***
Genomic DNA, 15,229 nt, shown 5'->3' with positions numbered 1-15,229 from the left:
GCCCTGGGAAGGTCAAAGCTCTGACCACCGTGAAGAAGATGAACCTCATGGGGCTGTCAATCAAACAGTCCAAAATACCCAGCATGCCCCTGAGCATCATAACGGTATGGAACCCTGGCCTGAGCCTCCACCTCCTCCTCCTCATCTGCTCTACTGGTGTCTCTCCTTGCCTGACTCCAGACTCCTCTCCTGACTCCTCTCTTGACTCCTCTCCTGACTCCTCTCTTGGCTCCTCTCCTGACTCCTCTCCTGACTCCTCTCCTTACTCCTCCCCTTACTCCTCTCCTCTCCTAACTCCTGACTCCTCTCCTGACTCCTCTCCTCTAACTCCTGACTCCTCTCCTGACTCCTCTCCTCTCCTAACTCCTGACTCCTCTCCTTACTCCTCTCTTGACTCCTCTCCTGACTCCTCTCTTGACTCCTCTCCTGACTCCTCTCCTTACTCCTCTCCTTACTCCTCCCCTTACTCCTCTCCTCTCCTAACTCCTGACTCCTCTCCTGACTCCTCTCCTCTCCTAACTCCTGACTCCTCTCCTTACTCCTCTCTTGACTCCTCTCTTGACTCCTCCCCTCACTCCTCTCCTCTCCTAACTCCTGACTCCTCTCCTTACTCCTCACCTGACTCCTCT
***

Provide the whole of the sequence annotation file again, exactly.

Genomic DNA, 15,229 nt, shown 5'->3' with positions numbered 1-15,229 from the left:
GCCCTGGGAAGGTCAAAGCTCTGACCACCGTGAAGAAGATGAACCTCATGGGGCTGTCAATCAAACAGTCCAAAATACCCAGCATGCCCCTGAGCATCATAACGGTATGGAACCCTGGCCTGAGCCTCCACCTCCTCCTCCTCATCTGCTCTACTGGTGTCTCTCCTTGCCTGACTCCAGACTCCTCTCCTGACTCCTCTCTTGACTCCTCTCCTGACTCCTCTCTTGGCTCCTCTCCTGACTCCTCTCCTGACTCCTCTCCTTACTCCTCCCCTTACTCCTCTCCTCTCCTAACTCCTGACTCCTCTCCTGACTCCTCTCCTCTAACTCCTGACTCCTCTCCTGACTCCTCTCCTCTCCTAACTCCTGACTCCTCTCCTTACTCCTCTCTTGACTCCTCTCCTGACTCCTCTCTTGACTCCTCTCCTGACTCCTCTCCTTACTCCTCTCCTTACTCCTCCCCTTACTCCTCTCCTCTCCTAACTCCTGACTCCTCTCCTGACTCCTCTCCTCTCCTAACTCCTGACTCCTCTCCTTACTCCTCTCTTGACTCCTCTCTTGACTCCTCCCCTCACTCCTCTCCTCTCCTAACTCCTGACTCCTCTCCTTACTCCTCACCTGACTCCTCT